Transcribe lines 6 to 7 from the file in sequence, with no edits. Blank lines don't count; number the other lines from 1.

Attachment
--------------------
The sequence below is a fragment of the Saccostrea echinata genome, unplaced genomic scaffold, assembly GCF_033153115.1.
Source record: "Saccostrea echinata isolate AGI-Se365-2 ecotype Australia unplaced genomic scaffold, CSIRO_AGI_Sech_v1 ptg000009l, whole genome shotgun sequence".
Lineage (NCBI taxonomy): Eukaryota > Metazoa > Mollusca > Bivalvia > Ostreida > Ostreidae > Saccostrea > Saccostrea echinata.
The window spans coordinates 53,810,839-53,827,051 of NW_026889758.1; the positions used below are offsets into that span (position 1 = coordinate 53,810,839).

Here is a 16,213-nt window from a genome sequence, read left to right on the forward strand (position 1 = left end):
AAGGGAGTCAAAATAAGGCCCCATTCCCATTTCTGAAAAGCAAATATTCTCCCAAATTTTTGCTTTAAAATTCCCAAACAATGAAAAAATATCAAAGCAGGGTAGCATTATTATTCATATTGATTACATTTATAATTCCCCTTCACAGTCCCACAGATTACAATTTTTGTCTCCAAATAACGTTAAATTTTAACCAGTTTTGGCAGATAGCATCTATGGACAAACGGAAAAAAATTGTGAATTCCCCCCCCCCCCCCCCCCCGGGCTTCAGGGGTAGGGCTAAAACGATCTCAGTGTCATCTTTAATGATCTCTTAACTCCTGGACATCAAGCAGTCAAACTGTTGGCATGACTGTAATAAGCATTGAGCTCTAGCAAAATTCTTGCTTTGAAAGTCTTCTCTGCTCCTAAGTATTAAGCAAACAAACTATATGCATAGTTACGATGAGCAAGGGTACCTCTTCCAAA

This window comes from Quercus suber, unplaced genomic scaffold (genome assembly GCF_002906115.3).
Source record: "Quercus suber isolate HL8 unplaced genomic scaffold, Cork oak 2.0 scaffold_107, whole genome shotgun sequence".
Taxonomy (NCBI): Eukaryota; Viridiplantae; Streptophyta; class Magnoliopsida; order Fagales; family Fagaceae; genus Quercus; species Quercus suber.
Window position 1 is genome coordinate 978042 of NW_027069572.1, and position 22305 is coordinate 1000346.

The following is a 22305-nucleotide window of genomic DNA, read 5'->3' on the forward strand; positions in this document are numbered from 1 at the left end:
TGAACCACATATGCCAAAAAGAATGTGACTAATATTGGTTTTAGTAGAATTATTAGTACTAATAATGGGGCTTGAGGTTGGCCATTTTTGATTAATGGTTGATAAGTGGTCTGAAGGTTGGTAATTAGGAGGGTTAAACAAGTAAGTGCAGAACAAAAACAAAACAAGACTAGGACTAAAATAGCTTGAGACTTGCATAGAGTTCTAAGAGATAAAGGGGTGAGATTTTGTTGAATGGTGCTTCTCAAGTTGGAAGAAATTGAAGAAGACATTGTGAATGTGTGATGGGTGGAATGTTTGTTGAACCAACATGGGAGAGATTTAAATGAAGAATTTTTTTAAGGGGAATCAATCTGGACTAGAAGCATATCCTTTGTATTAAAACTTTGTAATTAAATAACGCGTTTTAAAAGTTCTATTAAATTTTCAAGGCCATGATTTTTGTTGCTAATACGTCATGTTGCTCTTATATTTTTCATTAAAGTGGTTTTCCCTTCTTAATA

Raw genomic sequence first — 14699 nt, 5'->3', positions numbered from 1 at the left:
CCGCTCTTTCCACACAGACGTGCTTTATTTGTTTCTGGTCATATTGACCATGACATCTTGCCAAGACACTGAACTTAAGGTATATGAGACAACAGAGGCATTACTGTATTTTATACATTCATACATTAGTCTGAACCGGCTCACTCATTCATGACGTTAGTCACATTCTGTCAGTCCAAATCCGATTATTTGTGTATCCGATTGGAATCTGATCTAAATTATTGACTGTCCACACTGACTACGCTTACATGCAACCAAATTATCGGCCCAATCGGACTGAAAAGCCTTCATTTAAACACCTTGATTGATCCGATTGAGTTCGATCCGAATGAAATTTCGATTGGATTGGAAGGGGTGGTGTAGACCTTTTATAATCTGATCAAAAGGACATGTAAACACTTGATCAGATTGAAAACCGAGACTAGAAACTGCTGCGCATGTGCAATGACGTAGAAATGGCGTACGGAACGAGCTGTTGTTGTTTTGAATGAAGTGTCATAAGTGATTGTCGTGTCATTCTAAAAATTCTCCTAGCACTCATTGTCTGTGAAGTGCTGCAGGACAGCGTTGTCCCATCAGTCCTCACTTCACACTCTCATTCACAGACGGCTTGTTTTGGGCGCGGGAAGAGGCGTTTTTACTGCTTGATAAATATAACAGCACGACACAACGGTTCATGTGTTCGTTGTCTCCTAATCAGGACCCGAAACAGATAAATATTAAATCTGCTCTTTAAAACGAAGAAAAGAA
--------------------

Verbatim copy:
AAGGGAGTCAAAATAAGGCCCCATTCCCATTTCTGAAAAGCAAATATTCTCCCAAATTTTTGCTTTAAAATTCCCAAACAATGAAAAAATATCAAAGCAGGGTAGCATTATTATTCATATTGATTACATTTATAATTCCCCTTCACAGTCCCACAGATTACAATTTTTGTCTCCAAATAACGTTAAATTTTAACCAGTTTTGGCAGATAGCATCTATGGACAAACGGAAAAAAATTGTGAATTCCCCCCCCCCCCCCCCCCCGGGCTTCAGGGGTAGGGCTAAAACGATCTCAGTGTCATCTTTAATGATCTCTTAACTCCTGGACATCAAGCAGTCAAACTGTTGGCATGACTGTAATAAGCATTGAGCTCTAGCAAAATTCTTGCTTTGAAAGTCTTCTCTGCTCCTAAGTATTAAGCAAACAAACTATATGCATAGTTACGATGAGCAAGGGTACCTCTTCCAAA

This window comes from Quercus suber, unplaced genomic scaffold (genome assembly GCF_002906115.3).